Welcome to SymboGen, your friendly neighborhood medical company; have you stopped by for your tapeworm implant? Fair warning: There have been some unusual side effects ...
Health care has swallowed American headlines in recent years; besides the arguments over who deserves treatment to begin with, issues are emerging in pharmaceutical brand ethics, anti-vaccination activism, and the overuse of antibiotics. The war against disease is spreading against the smallest enemies of all.
In Parasite, Mira Grant imagines a near future in which genetically modified tapeworms are a universal health-care solution. Once implanted, the worm provides immune-system support, making its human host healthy for the duration of its life — though like any good piece of commodified progress, the worms have planned obsolescence and need to be replaced regularly.
Sal Mitchell owes her life to her parasite, which brought her out of a coma after a serious car accident. Unfortunately, her memories vanished, and her current personality is only 6 years old. She lives a life that's half lab rat and half surreal puberty, living at home, dating a doctor (though not one of hers), and relearning language and social idiosyncracies in a treading-water existence. Something's got to give — and does; people start contracting a bizarre sleepwalking sickness just as Sal starts getting cryptic messages about what she already suspects. This pandemic is no accident.
Though technobabble trips off everyone's tongues, Grant is most interested in the ethical implications of that technology, so advanced it really is indistinguishable from magic. She presents government and corporations not as monoliths, but as flawed systems whose participants are only as trustworthy or greedy as the individual in question. Those individual personalities are revealed in interludes (such as an interview with SymboGen's co-founder and the notes of their vanished head scientist) that suggest public perception as the true arena in which wars are fought — though they offer diminishing returns as the story unfolds.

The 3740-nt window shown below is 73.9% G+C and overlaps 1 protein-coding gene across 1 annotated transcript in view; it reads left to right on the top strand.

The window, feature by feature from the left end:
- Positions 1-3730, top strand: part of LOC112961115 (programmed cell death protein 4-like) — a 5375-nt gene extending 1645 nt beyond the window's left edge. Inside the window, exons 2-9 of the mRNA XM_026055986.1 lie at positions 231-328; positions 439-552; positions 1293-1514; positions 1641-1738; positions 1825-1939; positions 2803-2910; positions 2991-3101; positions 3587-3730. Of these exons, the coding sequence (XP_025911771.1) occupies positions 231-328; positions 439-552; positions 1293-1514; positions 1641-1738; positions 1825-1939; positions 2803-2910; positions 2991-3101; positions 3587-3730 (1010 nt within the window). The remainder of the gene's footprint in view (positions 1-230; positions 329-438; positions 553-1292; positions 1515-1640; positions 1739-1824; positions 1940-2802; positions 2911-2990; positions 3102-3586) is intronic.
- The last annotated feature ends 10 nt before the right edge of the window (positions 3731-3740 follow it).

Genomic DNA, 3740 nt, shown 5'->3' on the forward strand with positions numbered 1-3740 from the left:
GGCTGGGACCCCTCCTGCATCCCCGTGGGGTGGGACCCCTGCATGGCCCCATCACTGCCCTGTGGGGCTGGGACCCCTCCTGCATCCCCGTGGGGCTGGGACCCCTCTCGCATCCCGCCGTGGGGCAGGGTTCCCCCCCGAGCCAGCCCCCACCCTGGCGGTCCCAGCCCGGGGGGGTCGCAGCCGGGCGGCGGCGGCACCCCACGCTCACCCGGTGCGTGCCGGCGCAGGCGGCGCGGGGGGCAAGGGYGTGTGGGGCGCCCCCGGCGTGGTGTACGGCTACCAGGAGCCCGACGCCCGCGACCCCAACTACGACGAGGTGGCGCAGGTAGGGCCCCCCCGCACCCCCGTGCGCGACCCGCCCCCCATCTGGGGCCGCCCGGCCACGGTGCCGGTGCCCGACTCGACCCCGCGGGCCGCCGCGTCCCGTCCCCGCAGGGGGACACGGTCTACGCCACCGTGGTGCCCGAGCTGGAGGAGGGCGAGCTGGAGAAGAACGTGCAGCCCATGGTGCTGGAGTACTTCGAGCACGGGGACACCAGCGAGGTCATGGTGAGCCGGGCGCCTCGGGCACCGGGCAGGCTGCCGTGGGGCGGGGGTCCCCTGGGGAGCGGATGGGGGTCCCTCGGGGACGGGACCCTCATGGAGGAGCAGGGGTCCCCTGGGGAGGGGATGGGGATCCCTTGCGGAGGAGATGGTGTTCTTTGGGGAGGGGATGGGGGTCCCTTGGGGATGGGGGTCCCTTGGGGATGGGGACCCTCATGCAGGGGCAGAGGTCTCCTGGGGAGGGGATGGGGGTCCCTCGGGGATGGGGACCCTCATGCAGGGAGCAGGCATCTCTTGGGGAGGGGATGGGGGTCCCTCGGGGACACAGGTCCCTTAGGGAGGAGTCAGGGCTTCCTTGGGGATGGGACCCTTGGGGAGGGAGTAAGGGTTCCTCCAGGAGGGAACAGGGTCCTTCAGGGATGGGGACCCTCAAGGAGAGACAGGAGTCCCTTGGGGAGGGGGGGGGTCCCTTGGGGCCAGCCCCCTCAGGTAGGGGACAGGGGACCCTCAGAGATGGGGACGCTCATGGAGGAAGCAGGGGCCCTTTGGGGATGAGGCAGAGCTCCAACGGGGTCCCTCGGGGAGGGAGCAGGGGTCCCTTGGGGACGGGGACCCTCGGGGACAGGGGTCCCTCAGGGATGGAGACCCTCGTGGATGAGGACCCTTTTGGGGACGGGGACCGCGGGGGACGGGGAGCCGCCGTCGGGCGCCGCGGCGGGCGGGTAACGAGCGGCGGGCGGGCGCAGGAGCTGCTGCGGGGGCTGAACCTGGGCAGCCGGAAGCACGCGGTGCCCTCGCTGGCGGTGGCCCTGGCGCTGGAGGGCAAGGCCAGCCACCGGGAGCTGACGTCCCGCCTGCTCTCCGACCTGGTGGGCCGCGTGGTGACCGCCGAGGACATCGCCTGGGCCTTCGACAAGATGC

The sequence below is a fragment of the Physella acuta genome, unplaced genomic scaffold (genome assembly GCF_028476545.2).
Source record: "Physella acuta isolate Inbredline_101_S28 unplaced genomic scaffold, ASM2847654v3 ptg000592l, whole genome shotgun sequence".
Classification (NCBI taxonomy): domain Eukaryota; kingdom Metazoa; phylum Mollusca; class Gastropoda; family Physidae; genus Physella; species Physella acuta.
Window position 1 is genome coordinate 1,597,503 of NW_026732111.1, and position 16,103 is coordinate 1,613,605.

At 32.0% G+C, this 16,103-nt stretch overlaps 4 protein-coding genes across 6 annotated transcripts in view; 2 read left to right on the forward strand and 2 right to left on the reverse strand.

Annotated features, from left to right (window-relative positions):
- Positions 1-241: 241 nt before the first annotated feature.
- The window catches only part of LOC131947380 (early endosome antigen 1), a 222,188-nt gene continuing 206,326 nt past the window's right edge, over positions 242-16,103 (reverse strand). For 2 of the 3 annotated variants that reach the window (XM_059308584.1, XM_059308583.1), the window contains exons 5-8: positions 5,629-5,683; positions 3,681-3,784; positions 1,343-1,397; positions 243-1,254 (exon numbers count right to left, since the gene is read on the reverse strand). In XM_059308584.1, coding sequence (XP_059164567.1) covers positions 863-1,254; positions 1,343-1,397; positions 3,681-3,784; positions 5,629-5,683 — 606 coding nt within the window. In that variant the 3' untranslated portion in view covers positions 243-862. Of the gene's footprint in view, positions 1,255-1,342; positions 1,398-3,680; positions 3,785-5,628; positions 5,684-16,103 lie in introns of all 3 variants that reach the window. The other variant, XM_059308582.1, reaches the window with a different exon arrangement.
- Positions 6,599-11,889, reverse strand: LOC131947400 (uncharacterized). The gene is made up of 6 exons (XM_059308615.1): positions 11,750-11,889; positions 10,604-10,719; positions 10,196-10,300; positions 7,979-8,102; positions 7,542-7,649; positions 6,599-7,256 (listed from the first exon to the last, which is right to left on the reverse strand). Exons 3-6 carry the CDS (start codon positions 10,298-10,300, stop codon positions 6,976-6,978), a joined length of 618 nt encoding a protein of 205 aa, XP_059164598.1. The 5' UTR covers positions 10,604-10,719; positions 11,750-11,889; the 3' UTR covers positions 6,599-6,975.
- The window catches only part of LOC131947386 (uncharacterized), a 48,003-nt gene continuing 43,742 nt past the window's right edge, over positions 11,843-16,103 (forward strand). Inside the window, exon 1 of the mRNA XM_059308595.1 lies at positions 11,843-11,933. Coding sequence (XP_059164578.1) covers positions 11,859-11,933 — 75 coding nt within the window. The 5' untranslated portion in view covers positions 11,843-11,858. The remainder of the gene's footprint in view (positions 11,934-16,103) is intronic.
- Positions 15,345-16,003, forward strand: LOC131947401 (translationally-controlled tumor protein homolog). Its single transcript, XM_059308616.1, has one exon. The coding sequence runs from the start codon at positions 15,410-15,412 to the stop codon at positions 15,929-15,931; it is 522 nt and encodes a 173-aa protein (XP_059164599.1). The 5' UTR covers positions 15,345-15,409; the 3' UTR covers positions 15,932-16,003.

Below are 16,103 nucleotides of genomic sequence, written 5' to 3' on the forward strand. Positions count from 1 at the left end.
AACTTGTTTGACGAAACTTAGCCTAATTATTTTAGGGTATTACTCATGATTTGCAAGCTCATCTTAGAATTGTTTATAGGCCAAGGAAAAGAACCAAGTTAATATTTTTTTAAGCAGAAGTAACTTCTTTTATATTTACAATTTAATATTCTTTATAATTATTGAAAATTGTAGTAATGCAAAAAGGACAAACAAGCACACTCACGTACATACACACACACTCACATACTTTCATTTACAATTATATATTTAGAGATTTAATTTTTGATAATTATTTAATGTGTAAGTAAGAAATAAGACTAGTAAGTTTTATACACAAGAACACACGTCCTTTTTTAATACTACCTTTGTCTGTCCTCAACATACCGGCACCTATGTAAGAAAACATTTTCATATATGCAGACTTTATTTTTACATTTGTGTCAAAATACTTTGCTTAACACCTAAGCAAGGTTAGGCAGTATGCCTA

But as the first of a series, Parasite often feels like groundwork: characters are dutifully introduced, horrors steadily unrolled, and ethical arguments sedately hashed out, so that even increasingly frequent zombie outbreaks can't stir up real urgency. An Everyperson can be a compelling center for a conspiracy story — but Sal's so slow on the uptake that we figure out plot twists far ahead of her. The suspense often stretches thin, and some of the most promising thematic parallels fizzle out in service of the plot. (It's telling that of the many horrors Sal faces, her tipping point comes when her parents ground her; it suggests a parallel with the parent state medical technology has become, but the full impact of the setup gets pushed aside by another burst of action.) And though it's a refreshing change for a thriller heroine to have a trustworthy boyfriend, many others in the supporting cast — the awkward family, the stalwart dog, the mysterious CEO, the mysterious scientist, the quirky girl — never quite come into focus.
Parasite succeeds most in capturing the frustration and administrative dread that's part and parcel of recovering from a traumatic medical incident. Being exposed to a zombie pandemic seems less dangerous to Sal than having to undergo the subsequent poking and prodding by indifferent doctors; it's a well-grounded medical wariness that gets at the heart of what the Parasitology series will be asking: What happens when the cure is worse than the disease?
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